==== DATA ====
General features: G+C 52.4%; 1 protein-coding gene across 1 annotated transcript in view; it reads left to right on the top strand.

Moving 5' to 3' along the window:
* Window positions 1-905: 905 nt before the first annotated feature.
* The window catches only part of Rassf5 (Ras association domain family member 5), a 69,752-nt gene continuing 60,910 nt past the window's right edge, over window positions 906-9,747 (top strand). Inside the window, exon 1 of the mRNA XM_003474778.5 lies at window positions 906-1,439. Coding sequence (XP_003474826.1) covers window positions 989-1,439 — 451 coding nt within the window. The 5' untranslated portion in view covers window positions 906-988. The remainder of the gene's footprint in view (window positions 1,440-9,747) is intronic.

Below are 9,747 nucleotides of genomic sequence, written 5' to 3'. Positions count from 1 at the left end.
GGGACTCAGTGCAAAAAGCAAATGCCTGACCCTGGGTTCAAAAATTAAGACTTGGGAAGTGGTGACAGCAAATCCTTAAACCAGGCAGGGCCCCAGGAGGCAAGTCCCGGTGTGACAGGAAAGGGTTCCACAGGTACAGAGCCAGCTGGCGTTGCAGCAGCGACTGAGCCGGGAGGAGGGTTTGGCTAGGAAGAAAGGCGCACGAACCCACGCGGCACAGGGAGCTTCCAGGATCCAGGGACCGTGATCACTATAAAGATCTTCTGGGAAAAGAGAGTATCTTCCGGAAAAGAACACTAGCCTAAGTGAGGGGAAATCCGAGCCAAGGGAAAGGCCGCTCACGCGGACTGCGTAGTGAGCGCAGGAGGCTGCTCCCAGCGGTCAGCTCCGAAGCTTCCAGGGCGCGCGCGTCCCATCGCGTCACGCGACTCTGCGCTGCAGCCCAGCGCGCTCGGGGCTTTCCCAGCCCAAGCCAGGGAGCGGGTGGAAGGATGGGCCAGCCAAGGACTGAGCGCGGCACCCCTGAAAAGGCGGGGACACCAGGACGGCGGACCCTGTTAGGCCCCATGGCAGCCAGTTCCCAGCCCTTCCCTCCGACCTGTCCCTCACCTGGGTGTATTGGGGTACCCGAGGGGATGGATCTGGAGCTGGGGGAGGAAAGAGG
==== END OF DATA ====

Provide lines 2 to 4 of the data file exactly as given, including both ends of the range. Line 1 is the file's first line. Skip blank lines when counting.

Moving 5' to 3' along the window:
* Window positions 1-905: 905 nt before the first annotated feature.
* The window catches only part of Rassf5 (Ras association domain family member 5), a 69,752-nt gene continuing 60,910 nt past the window's right edge, over window positions 906-9,747 (top strand). Inside the window, exon 1 of the mRNA XM_003474778.5 lies at window positions 906-1,439. Coding sequence (XP_003474826.1) covers window positions 989-1,439 — 451 coding nt within the window. The 5' untranslated portion in view covers window positions 906-988. The remainder of the gene's footprint in view (window positions 1,440-9,747) is intronic.